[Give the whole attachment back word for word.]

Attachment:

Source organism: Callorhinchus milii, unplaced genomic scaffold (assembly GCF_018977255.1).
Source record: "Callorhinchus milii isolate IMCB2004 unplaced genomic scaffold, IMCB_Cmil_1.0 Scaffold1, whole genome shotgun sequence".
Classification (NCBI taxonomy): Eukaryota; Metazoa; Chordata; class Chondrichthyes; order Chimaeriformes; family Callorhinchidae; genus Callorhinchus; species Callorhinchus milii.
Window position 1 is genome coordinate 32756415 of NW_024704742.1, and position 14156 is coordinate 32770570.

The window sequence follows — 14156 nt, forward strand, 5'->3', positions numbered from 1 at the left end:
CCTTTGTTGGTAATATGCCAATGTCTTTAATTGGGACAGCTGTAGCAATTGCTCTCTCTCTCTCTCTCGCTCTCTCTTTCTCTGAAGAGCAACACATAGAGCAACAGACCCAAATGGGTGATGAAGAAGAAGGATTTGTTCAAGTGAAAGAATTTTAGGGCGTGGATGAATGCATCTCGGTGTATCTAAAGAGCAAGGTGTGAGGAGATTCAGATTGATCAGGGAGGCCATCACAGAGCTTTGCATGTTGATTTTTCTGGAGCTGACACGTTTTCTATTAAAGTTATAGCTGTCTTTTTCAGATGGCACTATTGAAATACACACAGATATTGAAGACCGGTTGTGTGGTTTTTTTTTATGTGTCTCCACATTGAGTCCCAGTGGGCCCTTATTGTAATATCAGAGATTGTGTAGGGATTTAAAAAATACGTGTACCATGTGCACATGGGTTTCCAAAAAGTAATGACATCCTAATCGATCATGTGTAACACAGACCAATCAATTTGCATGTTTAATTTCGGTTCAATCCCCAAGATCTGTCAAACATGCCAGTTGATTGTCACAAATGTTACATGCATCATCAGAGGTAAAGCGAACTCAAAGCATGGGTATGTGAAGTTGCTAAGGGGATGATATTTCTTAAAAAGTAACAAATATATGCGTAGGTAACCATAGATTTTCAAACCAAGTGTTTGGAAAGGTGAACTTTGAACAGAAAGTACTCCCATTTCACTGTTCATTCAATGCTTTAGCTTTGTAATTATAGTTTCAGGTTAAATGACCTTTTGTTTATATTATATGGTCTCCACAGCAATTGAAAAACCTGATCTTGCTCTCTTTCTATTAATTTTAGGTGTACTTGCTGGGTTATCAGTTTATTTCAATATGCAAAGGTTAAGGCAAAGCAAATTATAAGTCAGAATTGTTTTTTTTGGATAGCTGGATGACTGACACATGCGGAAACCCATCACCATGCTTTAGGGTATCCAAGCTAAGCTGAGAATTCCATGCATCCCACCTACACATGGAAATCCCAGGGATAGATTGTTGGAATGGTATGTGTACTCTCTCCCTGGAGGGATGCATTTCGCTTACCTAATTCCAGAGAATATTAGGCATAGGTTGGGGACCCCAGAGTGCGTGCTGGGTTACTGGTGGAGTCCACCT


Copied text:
Source organism: Callorhinchus milii, unplaced genomic scaffold (assembly GCF_018977255.1).
Source record: "Callorhinchus milii isolate IMCB2004 unplaced genomic scaffold, IMCB_Cmil_1.0 Scaffold1, whole genome shotgun sequence".
Classification (NCBI taxonomy): Eukaryota; Metazoa; Chordata; class Chondrichthyes; order Chimaeriformes; family Callorhinchidae; genus Callorhinchus; species Callorhinchus milii.
Window position 1 is genome coordinate 32756415 of NW_024704742.1, and position 14156 is coordinate 32770570.

The window sequence follows — 14156 nt, forward strand, 5'->3', positions numbered from 1 at the left end:
CCTTTGTTGGTAATATGCCAATGTCTTTAATTGGGACAGCTGTAGCAATTGCTCTCTCTCTCTCTCTCGCTCTCTCTTTCTCTGAAGAGCAACACATAGAGCAACAGACCCAAATGGGTGATGAAGAAGAAGGATTTGTTCAAGTGAAAGAATTTTAGGGCGTGGATGAATGCATCTCGGTGTATCTAAAGAGCAAGGTGTGAGGAGATTCAGATTGATCAGGGAGGCCATCACAGAGCTTTGCATGTTGATTTTTCTGGAGCTGACACGTTTTCTATTAAAGTTATAGCTGTCTTTTTCAGATGGCACTATTGAAATACACACAGATATTGAAGACCGGTTGTGTGGTTTTTTTTTATGTGTCTCCACATTGAGTCCCAGTGGGCCCTTATTGTAATATCAGAGATTGTGTAGGGATTTAAAAAATACGTGTACCATGTGCACATGGGTTTCCAAAAAGTAATGACATCCTAATCGATCATGTGTAACACAGACCAATCAATTTGCATGTTTAATTTCGGTTCAATCCCCAAGATCTGTCAAACATGCCAGTTGATTGTCACAAATGTTACATGCATCATCAGAGGTAAAGCGAACTCAAAGCATGGGTATGTGAAGTTGCTAAGGGGATGATATTTCTTAAAAAGTAACAAATATATGCGTAGGTAACCATAGATTTTCAAACCAAGTGTTTGGAAAGGTGAACTTTGAACAGAAAGTACTCCCATTTCACTGTTCATTCAATGCTTTAGCTTTGTAATTATAGTTTCAGGTTAAATGACCTTTTGTTTATATTATATGGTCTCCACAGCAATTGAAAAACCTGATCTTGCTCTCTTTCTATTAATTTTAGGTGTACTTGCTGGGTTATCAGTTTATTTCAATATGCAAAGGTTAAGGCAAAGCAAATTATAAGTCAGAATTGTTTTTTTTGGATAGCTGGATGACTGACACATGCGGAAACCCATCACCATGCTTTAGGGTATCCAAGCTAAGCTGAGAATTCCATGCATCCCACCTACACATGGAAATCCCAGGGATAGATTGTTGGAATGGTATGTGTACTCTCTCCCTGGAGGGATGCATTTCGCTTACCTAATTCCAGAGAATATTAGGCATAGGTTGGGGACCCCAGAGTGCGTGCTGGGTTACTGGTGGAGTCCACCT